How? Companies will just book their financial transactions through a non-participating state, using a contract for differences or whatever if they need to. And a transaction tax has to be levied at a fairly low level, or it'll make imports expensive and exports uncompetitive.
I reckon the Tobin tax concept is a scam by the financial world on the ignorant and innumerate - instead of a tax that is collectable (like one on personal wealth and deemed business profits) they propose one that's avoidable to the point of being voluntary.
I quite like this man's overview of the political and financial situation in which we find ourselves - http://www.theguardian.com/commentisfree/2015/jul/07/greece-financial-elite-democracy-liassez-faire-neoliberalism?CMP=ema_632
Your arguments against that statement are simply arguments for the sake of argument.
No they're arguments for the sake of thinking about things, rather than stating strong unjustified opinions as if they are facts to shut down debate. If we are forced to think inside your framework then the range of options for progressives is incredibly limited. It's a prison you choose to live inside. I don't.
Have a look at the US dollar when they started printing money furiously
You're presumably referring to quantitative easing, which is a whole different thing. I'm not suggesting allowing the banking sector to print the money, the way our current economy does actually work.
Furthermore, a dropping dollar is by no means the horror of horrors that you seem to think. It is something that an export economy literally begs for on a daily basis. Even done badly, like it was in the US, it can do good to have your currency drop. So using that as an excuse to not even consider an option is just silly.
For New Zealand with an almost insignificant internal economy printing money would be an utter waste of time and suggesting it as an alternative to taxation is pointless, except for the sake of argument.
I'm sorry, but you really don't know what you're talking about. Perhaps it's because you're addressing me as a straw man, I'm not sure. But I have given no specifics of how the money printing could work because there are literally limitless options. Some of them are so progressive as to make progressive income tax a horrendously conservative option by comparison. The way in which the printed money enters the economy can be done entirely progressively as distributions made directly to the most needy. The main losers are people who have substantial assets in our currency, which is almost by definition NOT the needy. It is also something that can be done on a very small scale, not just a very large one. And everything in between. It can be done on a "try it and see" method. I'd hope a scientist might see the appeal of that in a field sadly lacking in opportunities for experimentation (economics).
If the main problem with National’s management is wealth redistribution from the poor to the wealthy, then a progressive tax is the most obvious remedy.
It is. But it’s by no means the only one. It is also what we already have, something offered by all parties except those of the most extreme right. It offers no distinction to the Left whatsoever. The amount of difference between the kinds of progressive taxes that they routinely offer are considerably less than other income options the government actually has. You don’t have be suggesting the eradication of progressive income tax to suggest that other ways in which revenue can be generated exist, and could even be progressive. You just have to think about it with a brain, instead of blindly following the economic path we’ve been led down for so many years now, and wondering why it’s so hard to get back into government with the brilliant idea of raising taxes. Like no one ever thought of that before.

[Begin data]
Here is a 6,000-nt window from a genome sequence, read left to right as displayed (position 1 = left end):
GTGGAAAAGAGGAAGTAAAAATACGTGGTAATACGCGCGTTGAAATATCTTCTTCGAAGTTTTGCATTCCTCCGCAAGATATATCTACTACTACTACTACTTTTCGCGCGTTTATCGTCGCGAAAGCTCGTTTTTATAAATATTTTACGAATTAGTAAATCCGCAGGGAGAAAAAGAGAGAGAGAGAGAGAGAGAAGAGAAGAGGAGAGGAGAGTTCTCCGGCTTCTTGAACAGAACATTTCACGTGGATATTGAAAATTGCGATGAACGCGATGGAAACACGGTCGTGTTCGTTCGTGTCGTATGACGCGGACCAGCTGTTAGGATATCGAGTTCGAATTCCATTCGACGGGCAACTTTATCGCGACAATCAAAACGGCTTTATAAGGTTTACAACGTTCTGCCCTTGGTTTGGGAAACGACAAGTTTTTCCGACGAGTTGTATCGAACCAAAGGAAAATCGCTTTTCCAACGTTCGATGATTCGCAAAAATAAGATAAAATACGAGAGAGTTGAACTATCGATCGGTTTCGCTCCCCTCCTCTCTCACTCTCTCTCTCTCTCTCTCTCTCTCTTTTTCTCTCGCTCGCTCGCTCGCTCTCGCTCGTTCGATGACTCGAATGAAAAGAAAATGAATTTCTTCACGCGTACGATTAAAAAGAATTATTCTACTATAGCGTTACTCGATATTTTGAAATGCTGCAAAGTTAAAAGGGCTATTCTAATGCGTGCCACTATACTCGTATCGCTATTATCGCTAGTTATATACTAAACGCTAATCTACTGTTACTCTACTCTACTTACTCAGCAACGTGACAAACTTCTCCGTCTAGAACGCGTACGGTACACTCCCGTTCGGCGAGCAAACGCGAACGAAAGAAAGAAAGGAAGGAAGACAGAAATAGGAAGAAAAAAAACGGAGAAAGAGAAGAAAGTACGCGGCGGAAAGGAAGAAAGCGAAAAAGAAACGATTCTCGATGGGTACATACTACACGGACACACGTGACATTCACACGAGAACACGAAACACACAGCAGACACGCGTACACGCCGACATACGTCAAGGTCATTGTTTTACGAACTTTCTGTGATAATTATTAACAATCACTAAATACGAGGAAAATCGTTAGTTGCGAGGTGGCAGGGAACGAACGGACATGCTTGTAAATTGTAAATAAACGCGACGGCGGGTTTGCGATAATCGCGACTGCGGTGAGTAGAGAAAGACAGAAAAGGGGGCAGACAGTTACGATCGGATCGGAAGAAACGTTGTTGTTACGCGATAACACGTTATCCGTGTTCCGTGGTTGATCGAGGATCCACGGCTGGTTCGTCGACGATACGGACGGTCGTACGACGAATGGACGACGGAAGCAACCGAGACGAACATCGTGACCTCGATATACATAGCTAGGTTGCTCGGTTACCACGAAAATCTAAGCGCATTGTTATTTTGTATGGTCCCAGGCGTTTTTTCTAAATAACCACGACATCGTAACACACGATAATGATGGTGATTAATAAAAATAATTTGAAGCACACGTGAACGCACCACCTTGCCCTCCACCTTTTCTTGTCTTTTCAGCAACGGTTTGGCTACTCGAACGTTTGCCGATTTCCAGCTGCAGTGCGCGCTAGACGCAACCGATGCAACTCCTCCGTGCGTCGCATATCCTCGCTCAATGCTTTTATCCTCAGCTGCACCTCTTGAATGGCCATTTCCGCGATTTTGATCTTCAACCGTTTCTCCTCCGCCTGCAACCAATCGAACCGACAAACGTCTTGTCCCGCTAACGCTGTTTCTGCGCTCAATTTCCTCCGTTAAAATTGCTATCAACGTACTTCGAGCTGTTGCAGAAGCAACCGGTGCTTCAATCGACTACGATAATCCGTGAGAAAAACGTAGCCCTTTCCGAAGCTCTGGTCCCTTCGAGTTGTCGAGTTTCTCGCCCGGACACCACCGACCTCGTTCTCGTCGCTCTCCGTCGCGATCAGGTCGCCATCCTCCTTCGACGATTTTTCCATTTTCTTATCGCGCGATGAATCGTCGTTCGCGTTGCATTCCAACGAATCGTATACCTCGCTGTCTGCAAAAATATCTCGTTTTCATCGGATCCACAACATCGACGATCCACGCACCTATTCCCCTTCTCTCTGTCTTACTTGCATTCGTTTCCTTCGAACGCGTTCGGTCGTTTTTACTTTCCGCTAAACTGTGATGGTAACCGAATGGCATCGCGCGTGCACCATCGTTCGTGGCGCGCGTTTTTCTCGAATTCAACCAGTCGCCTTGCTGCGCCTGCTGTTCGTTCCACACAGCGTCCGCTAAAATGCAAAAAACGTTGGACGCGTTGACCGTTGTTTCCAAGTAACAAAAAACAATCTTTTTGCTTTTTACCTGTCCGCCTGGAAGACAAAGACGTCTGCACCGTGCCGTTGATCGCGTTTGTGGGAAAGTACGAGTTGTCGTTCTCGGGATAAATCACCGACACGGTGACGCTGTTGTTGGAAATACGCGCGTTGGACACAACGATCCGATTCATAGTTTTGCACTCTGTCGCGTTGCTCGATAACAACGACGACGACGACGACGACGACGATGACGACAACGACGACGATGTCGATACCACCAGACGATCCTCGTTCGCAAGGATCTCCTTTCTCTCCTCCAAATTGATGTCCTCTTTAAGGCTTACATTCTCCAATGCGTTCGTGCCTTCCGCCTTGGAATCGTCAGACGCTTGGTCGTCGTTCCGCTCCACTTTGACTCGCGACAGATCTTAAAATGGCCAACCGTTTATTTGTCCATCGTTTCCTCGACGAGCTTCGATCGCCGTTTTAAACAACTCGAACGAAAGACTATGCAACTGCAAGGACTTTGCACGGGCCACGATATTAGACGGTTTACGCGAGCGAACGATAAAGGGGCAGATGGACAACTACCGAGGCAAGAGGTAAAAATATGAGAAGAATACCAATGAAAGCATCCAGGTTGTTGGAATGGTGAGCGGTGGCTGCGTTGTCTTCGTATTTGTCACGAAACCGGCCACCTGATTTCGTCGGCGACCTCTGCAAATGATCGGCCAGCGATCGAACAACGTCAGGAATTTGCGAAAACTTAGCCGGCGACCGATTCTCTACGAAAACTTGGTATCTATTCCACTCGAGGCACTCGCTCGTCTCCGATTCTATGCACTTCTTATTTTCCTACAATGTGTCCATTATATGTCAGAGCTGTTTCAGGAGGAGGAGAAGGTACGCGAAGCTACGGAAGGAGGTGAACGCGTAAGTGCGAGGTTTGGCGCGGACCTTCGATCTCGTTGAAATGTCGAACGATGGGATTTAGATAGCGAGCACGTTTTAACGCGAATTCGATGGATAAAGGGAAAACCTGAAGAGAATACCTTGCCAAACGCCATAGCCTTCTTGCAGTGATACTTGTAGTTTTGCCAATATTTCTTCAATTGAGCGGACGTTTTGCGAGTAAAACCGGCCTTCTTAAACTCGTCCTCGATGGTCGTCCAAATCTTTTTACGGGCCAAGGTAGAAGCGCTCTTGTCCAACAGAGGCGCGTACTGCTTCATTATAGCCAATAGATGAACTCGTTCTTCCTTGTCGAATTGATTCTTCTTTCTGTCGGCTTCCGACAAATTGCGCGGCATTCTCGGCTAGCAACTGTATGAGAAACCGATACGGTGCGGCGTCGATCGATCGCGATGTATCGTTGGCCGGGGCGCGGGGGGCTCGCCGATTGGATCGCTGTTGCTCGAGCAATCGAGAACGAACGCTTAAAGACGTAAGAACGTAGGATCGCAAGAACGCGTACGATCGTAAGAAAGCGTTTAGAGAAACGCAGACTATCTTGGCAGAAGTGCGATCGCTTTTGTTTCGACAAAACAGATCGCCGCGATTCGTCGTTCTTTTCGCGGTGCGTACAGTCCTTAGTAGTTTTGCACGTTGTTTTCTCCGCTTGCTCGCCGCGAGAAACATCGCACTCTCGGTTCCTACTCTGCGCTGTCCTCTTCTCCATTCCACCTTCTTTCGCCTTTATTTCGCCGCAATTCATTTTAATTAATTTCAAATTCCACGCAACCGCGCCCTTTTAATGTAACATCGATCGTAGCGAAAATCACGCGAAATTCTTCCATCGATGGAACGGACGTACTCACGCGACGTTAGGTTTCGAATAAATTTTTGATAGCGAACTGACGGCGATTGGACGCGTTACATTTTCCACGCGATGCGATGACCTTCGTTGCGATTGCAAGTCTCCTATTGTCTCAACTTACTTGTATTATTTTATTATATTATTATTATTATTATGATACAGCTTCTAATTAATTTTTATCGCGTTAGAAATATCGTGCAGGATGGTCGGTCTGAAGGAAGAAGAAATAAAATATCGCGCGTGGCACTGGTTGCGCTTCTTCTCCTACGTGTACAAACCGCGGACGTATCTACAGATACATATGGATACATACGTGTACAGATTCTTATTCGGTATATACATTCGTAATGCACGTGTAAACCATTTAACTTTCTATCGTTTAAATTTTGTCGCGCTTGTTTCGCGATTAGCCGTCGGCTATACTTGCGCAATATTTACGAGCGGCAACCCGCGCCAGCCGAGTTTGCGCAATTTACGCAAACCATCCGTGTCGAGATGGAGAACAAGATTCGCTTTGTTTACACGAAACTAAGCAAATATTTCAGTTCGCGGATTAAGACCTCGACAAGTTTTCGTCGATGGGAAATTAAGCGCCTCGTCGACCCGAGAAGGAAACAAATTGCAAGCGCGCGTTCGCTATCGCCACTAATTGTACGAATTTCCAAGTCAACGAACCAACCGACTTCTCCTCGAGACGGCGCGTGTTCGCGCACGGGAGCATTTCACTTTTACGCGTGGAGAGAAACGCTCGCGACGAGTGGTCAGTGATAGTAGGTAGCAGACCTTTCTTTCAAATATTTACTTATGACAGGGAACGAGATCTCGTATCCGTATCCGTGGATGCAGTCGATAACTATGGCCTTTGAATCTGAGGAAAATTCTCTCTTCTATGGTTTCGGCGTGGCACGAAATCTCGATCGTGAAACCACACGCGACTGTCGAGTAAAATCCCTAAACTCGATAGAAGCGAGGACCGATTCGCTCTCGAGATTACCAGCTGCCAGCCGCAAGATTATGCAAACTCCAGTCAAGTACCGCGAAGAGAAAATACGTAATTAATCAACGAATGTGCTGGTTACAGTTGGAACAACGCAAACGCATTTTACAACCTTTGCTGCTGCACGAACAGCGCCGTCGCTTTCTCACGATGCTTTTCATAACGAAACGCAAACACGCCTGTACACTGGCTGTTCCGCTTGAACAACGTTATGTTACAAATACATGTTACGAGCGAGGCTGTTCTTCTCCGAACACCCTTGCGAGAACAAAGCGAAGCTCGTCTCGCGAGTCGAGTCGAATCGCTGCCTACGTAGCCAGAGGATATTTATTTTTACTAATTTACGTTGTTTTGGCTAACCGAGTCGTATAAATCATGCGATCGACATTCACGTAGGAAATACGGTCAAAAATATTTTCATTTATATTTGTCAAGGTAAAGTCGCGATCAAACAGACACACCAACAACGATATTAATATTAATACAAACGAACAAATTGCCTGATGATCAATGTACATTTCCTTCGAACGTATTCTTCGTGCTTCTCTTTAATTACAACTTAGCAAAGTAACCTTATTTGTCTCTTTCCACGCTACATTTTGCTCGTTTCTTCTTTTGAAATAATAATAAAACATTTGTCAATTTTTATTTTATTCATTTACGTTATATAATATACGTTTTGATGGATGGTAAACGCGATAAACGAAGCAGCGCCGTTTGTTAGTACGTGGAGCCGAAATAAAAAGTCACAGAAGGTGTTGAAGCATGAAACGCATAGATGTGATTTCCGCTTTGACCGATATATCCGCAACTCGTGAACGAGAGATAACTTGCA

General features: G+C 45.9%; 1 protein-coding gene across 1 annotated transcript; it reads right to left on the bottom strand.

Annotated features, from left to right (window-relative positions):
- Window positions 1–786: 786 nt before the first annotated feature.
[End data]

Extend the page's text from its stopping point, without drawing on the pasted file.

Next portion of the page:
It would be hard or impossible to direct the other revenue streams suggested by Ben in the same way: e.g. currency devaluation is effectively just a flat rate tax; and bonds are only guaranteed to work progressively (in effect, as a tax on disposable income of investors) if they actually make a loss (which would rather defeat the purpose).
It’s hardly a flat tax rate to devalue currency. It’s a capital tax, something entirely different. It doesn’t tax earning at all, it taxes wealth. That’s if you have to see it as a tax, even though it’s quite different really. And what you do with the tax can be as progressive as you like.
I’m not particularly committed to bonds as an idea, I just raise them to show there are many options out there. Usually they’re something you do only in extreme circumstances.
As for user pays being non-progressive, that’s not something you can generalize about. Or rather, that only makes sense if you totally overgeneralize about it. You can design user pays to be progressive. Labour originally designed tertiary fees that way. It was National that made the poor kids pay for tertiary, not Labour.
ETA: Oh, and progressive taxes aren't as progressive as they sound. It's a perennial problem that the richest people on the planet don't pay them. They're middle class taxes. If you want to understand why the middle class is hollowing out around the developed world, perhaps looking at the way in which they get massively taxed, but inheritances, property and capital don't would be good start.
quantitative easing, which is a whole different thing
No you are wrong Ben, quantitative easing is in fact printing more notes and putting them into circulation. Yes it is possible to specifically hand those new notes to specific groups.
However, every dollar you print in NZ will instantly change our exchange rate by exactly that proportion. That is the reality of living in a tiny country with absolutely no economic pressure on the rest of the world. That instantly means that if you import more than you export, your country will become poorer - that currently is the situation in New Zealand - and has been for a long time.
So while we can spend many hours "discussing" what printing money might do - no government in their right mind will do it in New Zealand for very very good economic reasons. That is why I completely dismiss it as a relevant way of raising money for the government.